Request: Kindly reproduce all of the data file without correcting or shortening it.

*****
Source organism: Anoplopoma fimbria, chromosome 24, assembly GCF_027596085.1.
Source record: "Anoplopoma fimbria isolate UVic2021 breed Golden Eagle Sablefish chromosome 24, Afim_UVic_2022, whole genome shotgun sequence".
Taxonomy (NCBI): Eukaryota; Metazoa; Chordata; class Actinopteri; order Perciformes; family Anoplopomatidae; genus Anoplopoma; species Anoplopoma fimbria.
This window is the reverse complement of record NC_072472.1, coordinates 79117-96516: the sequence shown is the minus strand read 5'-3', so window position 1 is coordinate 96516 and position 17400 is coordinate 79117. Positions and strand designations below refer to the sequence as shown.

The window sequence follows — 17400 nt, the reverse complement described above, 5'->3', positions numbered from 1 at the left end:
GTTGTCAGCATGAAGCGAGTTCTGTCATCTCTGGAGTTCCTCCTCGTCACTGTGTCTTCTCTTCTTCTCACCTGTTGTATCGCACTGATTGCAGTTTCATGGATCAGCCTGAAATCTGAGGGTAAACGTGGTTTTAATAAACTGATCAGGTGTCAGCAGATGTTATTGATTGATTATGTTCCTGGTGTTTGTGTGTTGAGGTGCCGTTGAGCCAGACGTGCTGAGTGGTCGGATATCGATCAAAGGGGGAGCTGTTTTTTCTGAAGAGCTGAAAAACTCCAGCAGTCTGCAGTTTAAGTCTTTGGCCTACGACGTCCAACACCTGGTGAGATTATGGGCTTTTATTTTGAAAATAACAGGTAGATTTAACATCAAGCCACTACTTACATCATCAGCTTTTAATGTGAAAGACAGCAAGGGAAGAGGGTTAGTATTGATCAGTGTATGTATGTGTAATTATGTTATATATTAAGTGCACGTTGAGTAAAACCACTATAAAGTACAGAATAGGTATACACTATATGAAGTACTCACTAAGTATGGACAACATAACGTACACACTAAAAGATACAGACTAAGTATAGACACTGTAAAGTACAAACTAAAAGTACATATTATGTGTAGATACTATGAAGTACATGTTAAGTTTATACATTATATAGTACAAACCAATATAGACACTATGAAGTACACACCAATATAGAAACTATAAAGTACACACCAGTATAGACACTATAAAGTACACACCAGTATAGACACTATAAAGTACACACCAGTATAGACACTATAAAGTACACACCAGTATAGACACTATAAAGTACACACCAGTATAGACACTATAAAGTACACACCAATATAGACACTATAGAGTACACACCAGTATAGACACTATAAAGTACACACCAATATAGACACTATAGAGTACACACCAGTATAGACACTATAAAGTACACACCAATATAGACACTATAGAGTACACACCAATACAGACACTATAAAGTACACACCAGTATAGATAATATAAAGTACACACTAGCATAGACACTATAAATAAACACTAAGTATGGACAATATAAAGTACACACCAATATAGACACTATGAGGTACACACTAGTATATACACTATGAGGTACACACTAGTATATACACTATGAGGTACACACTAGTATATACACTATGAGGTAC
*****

Source organism: Anoplopoma fimbria, chromosome 24, assembly GCF_027596085.1.
Source record: "Anoplopoma fimbria isolate UVic2021 breed Golden Eagle Sablefish chromosome 24, Afim_UVic_2022, whole genome shotgun sequence".
Taxonomy (NCBI): Eukaryota; Metazoa; Chordata; class Actinopteri; order Perciformes; family Anoplopomatidae; genus Anoplopoma; species Anoplopoma fimbria.
This window is the reverse complement of record NC_072472.1, coordinates 79117-96516: the sequence shown is the minus strand read 5'-3', so window position 1 is coordinate 96516 and position 17400 is coordinate 79117. Positions and strand designations below refer to the sequence as shown.

The window sequence follows — 17400 nt, the reverse complement described above, 5'->3', positions numbered from 1 at the left end:
GTTGTCAGCATGAAGCGAGTTCTGTCATCTCTGGAGTTCCTCCTCGTCACTGTGTCTTCTCTTCTTCTCACCTGTTGTATCGCACTGATTGCAGTTTCATGGATCAGCCTGAAATCTGAGGGTAAACGTGGTTTTAATAAACTGATCAGGTGTCAGCAGATGTTATTGATTGATTATGTTCCTGGTGTTTGTGTGTTGAGGTGCCGTTGAGCCAGACGTGCTGAGTGGTCGGATATCGATCAAAGGGGGAGCTGTTTTTTCTGAAGAGCTGAAAAACTCCAGCAGTCTGCAGTTTAAGTCTTTGGCCTACGACGTCCAACACCTGGTGAGATTATGGGCTTTTATTTTGAAAATAACAGGTAGATTTAACATCAAGCCACTACTTACATCATCAGCTTTTAATGTGAAAGACAGCAAGGGAAGAGGGTTAGTATTGATCAGTGTATGTATGTGTAATTATGTTATATATTAAGTGCACGTTGAGTAAAACCACTATAAAGTACAGAATAGGTATACACTATATGAAGTACTCACTAAGTATGGACAACATAACGTACACACTAAAAGATACAGACTAAGTATAGACACTGTAAAGTACAAACTAAAAGTACATATTATGTGTAGATACTATGAAGTACATGTTAAGTTTATACATTATATAGTACAAACCAATATAGACACTATGAAGTACACACCAATATAGAAACTATAAAGTACACACCAGTATAGACACTATAAAGTACACACCAGTATAGACACTATAAAGTACACACCAGTATAGACACTATAAAGTACACACCAGTATAGACACTATAAAGTACACACCAGTATAGACACTATAAAGTACACACCAATATAGACACTATAGAGTACACACCAGTATAGACACTATAAAGTACACACCAATATAGACACTATAGAGTACACACCAGTATAGACACTATAAAGTACACACCAATATAGACACTATAGAGTACACACCAATACAGACACTATAAAGTACACACCAGTATAGATAATATAAAGTACACACTAGCATAGACACTATAAATAAACACTAAGTATGGACAATATAAAGTACACACCAATATAGACACTATGAGGTACACACTAGTATATACACTATGAGGTACACACTAGTATATACACTATGAGGTACACACTAGTATATACACTATGAGGTAC